Posts Tagged ‘Scottish society’

Tom Devine, the Indy Ref and the Myths of Modern Scotland

Gerry Hassan

Scottish Review, August 20th 2014

The independence referendum to some is their lifeblood; to others it is a distraction; but what it inarguably has done is to reveal much about what Scotland is, thinks and feels.

Something interesting happened this week when respected historian Tom Devine came out for independence. His reasoning was, he said in an interview in ‘The Observer’ that, ‘It is the Scots who have succeeded most in preserving the British idea of fairness and compassion in terms of state support and intervention’.

The above says many things about Scotland and Britain. The British idea of ‘fairness’ is close to a foundation story: from the British gentlemanly code of conduct which was meant to inform the establishment, to the Whig view of history, and Empire as a supposed civilizing force for good the world over. It was also meant to have informed, once the plebs proved rebellious, the basis for the post-war welfare state.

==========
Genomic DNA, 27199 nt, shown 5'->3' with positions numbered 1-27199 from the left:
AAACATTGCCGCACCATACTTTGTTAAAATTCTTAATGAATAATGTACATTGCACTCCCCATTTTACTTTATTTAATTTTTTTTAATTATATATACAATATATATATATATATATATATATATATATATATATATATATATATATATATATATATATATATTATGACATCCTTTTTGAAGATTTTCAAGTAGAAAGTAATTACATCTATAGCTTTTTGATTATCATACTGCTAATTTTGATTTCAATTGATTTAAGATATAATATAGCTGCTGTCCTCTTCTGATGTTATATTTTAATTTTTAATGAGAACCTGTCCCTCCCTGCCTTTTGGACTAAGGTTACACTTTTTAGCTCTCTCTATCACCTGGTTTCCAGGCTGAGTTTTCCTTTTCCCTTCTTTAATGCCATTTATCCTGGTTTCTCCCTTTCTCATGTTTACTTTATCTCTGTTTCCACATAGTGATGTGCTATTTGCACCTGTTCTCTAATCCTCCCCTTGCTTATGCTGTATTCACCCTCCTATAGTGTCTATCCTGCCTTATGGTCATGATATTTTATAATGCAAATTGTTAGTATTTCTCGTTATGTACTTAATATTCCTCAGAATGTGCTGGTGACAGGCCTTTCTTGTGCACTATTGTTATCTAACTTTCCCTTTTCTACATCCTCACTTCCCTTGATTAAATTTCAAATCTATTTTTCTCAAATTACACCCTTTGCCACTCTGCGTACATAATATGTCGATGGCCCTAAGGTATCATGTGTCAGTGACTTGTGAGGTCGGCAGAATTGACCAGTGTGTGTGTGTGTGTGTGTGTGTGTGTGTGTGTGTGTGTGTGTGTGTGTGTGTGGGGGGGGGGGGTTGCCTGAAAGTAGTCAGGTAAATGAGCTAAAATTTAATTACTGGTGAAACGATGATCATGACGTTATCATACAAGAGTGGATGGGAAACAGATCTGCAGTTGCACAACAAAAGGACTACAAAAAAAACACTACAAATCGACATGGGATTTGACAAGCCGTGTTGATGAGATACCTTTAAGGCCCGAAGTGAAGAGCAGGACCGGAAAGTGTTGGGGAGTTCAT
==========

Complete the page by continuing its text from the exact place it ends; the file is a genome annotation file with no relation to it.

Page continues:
Alongside this is the idea of a Scottish expression of the post-1945 British dream that we have somehow remained faithful to, while according to Devine and many others, England has increasingly rejected such values. ‘Fairness and compassion’ are to Devine what characterise modern Scotland. Read the rest of this entry »

What does it take to be a good man in Scotland?

Gerry Hassan

Scottish Review, August 6th 2014

This is the day after the first gladiatorial debate between Alex Salmond and Alistair Darling – two respectable, rather conventional, men of similar age only divided by the constitutional question.

A large part of the independence debate like significant elements of Scottish public life is defined and shaped by gender and in particular, the behaviour, actions and views of some men.

For decades Scottish politics, at Westminster level, was a male-only zone; as recently as 1979 only one woman Scottish MP was elected. Similarly many of the positions of power in corporate life and boardrooms are male dominated, and by men of a certain narrow disposition in terms of social background, attitudes and interests.